The Corner

Politics & Policy

Trump’s State of the Union Will Promote Paid Parental Leave

(Pixabay)

In his State of the Union address tonight, President Trump is expected to highlight the inclusion of paid parental leave for federal workers in the defense legislation that Congress approved at the end of last year. According to two White House officials, Trump will encourage Congress to work toward passing a paid-leave program that would enable all workers, not just federal employees, to take paid time off of work after the birth of a child.

Trump has included a nod to paid leave in every State of the Union address since he took office, and the issue has been a particular focus for his eldest daughter, Ivanka, who has spent the last several years meeting with lawmakers and encouraging them to consider developing a federal program that would cover parental leave without imposing a mandate on businesses or creating a new entitlement.

The most recent poll on the subject was conducted by Echelon Insights on behalf of the Ethics and Public Policy Center (where I am a visiting fellow) and found that a majority of both men and women across the political spectrum support some form of paid family leave.

Seventy-one percent of respondents agreed with the statement that “most parents with children in the United States should be eligible for some form of paid family leave benefits,” a figure that includes 66 percent of men and three-quarters of women. Support for paid family leave was substantially higher among Democratic respondents than among Republicans, but even so, more than 60 percent of both Republican men and women say they favor it. Sixty-five percent of self-identified conservatives, compared with 68 percent of moderates and 83 percent of liberals, support paid family leave.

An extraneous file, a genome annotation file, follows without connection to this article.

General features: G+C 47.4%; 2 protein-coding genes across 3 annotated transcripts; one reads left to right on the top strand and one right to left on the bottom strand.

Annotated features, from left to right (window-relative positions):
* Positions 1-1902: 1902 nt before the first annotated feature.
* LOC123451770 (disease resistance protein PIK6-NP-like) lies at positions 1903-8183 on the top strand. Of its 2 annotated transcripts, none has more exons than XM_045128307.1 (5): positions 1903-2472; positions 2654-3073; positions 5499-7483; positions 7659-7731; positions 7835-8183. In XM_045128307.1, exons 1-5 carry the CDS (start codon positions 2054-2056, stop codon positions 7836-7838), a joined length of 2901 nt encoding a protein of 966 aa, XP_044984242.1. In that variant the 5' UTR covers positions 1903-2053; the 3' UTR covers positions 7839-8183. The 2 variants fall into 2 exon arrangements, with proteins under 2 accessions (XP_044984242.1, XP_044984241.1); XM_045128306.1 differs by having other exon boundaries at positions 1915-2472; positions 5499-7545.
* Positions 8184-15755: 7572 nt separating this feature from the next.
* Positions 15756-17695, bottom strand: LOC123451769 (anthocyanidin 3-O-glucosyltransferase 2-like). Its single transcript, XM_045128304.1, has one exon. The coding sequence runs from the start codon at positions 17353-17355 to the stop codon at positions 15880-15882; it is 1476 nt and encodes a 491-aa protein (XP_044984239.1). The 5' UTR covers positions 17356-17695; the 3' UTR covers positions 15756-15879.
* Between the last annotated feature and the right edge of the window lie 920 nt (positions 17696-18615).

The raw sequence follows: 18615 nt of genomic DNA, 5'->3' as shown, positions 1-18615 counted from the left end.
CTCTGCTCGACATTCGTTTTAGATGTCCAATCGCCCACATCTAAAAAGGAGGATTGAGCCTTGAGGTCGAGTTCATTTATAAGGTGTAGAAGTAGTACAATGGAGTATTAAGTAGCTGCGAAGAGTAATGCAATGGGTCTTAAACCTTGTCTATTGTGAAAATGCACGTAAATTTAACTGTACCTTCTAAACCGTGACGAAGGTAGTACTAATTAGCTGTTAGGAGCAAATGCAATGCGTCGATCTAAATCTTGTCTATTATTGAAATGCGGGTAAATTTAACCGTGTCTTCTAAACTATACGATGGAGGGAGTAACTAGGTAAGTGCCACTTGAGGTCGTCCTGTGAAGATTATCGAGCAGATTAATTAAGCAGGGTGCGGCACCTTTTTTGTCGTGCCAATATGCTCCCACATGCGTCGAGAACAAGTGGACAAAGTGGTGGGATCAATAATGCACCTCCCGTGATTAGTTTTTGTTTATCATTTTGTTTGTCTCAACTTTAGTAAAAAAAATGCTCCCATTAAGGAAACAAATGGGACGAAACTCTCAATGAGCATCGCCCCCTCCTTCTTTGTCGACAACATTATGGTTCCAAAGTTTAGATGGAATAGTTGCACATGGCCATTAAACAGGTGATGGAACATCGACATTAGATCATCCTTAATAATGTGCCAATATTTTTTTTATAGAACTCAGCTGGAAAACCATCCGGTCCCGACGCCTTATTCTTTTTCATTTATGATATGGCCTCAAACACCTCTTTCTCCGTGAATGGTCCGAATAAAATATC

The same survey found that a substantial majority (64 percent) of all respondents said paid leave should not be funded by imposing new taxes, a figure that included a majority of Republicans, Independents, and Democrats. More than half of respondents said a paid-leave program should not cost the government more money. Meanwhile, a majority across the political spectrum said employers should be required to cover the costs.

Though Congress isn’t likely to accomplish much legislatively this year, given that one party controls each chamber and there are elections coming up, paid leave is one issue where progress might be possible — especially given that several conservative lawmakers have proposed plans to finance parental leave without imposing any new taxes or increasing government spending.

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